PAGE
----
5 Things You Can Do To Improve The Customer Experience

by on December 19, 2012

We all know that it is the customer that purchases our products and services, and ultimately pays the bills.  Too many organizations lose sight of this reality and ignore the very basic things that could enhance the customer experience.

If you are like me, you can probably give countless examples of a bad customer experience, and hopefully,  remember those times that you interacted with an organization that “got it” and made the experience enjoyable and memorable.  It is our job to think about what we do from the customer perspective and put in systems, processes and training that allows for a great service experience.

5 Things You Can Do To Improve The Customer Experience

1. Clean Facilities

customer serviceI’ve gone into businesses that have a musty or dirty smell and it makes me want to turn around and walk out the door.  This is particularly important going into a restaurant.  If the entryway smells foul, how can I be sure that the kitchen is properly cleaned?  There is a department store that I frequent and I am amazed at how nasty their restrooms are.  It doesn’t matter when I go there the restrooms always smell and often are not stocked well.  Clean, updated facilities are a basic expectation for a positive customer experience.  Consumers want to do business with an organization that provides a pleasant shopping or dining experience, and a clean and updated facility can facilitate that experience. This includes having a clean entryway, fresh smelling facilities, clean restrooms and dust free furniture.  Stop and take a look around your facility and look for those things that might impact a pleasant experience. Ask yourself the question, “if this were the first time I came here, how would I grade these facilities?”  Your answer may surprise you!

2. Friendly Employees

We went to a restaurant the other day and the waitress was lethargic and dismissive.  She did not want to be at work and didn’t do a very good of job hiding it.  It is unfortunate because this restaurant is pretty consistent with the quality of their food and it would help them greatly if the wait staff shared some of that consistency.  Disney trains employees to “be in character” when they are on the front-line with customers.  What this means is employees are expected to behave in a way that reflects the family friendly culture of Disney theme parks.  This is great model and all employees who interact with customers should be taught this same basic principle.  When an employee is representing an organization they should be expected to be friendly, helpful and pleasant to customers.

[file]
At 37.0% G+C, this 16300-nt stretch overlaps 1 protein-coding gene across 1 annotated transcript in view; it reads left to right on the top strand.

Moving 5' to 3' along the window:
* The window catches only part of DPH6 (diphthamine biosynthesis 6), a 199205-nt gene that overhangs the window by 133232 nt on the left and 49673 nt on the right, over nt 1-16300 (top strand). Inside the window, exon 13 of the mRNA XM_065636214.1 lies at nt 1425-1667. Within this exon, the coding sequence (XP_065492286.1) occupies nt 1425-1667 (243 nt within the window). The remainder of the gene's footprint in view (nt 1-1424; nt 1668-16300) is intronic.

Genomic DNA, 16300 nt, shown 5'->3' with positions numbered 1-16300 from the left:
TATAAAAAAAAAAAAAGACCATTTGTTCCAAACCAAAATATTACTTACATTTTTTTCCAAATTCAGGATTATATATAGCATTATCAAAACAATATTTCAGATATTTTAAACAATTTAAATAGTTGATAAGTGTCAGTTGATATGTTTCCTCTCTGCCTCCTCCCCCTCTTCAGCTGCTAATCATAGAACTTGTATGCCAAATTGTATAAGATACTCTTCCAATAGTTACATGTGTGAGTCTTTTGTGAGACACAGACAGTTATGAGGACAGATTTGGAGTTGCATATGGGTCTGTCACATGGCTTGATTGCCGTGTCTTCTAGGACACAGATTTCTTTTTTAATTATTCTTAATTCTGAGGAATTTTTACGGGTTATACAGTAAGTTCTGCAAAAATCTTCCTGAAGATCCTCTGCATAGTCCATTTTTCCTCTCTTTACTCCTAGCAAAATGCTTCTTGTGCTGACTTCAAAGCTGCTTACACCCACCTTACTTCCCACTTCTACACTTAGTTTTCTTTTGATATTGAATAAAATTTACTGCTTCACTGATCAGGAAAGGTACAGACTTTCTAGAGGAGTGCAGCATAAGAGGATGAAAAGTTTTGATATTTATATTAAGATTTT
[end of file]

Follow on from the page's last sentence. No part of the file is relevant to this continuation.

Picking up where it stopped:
3. Ambiance

The ambiance of your business can set the stage for a great experience.  I love shopping in stores that have pleasant background music or browsing in a gift shop with sweet smelling candles. Take some time to think about the atmosphere you want to create for your customers and use music, scents, lighting and decor to create that experience.

4.  Articulate Communication

We’ve all had the experience of going to the doctor, the mechanic or the computer store and trying to understand terms that are foreign to us.  Many organizations have internal lingo that makes sense to them but a customer coming into that environment needs to be able to understand information that is shared and given the opportunity to ask questions for clarity without being made to feel stupid.  Many of us act like we understand, when we really don’t, so make it easy for the customer to comprehend your acronyms and technical language.

5. Hassle Free Policies

Providing employees with written policies and procedures is an important part of creating consistency in practice.  However, employees need to be trained that these types of policies are meant to be guidelines and employees should be empowered to do whatever it takes to meet the needs of the customer.  For example, I’ve been to some great restaurants that will substitute menu items or customize food options for the customer.  It is always a pleasant experience when interacting with employees who don’t tell you want they can’t do but go out of their way to let you know what they can do for you.

Successful organizations have figured out what it takes to create a great customer experience and provide the facilities, training and empowered employees to make it happen.  If the customer is paying the bills, why would any organization not do everything in their power to create the best possible consumer experience.  Today’s competitive environment simply means if you are not willing to create a great experience, your customers won’t have to look very hard to find an organization that will!  Are you paying attention?

photo  by: vissago

{ 1 comment… read it below or add one }

Elaine Fogel January 4, 2013 at 10:34 am

So true, Patricia! I have a personal pet peeve for internal language. It smacks of having high expectations of the customer.

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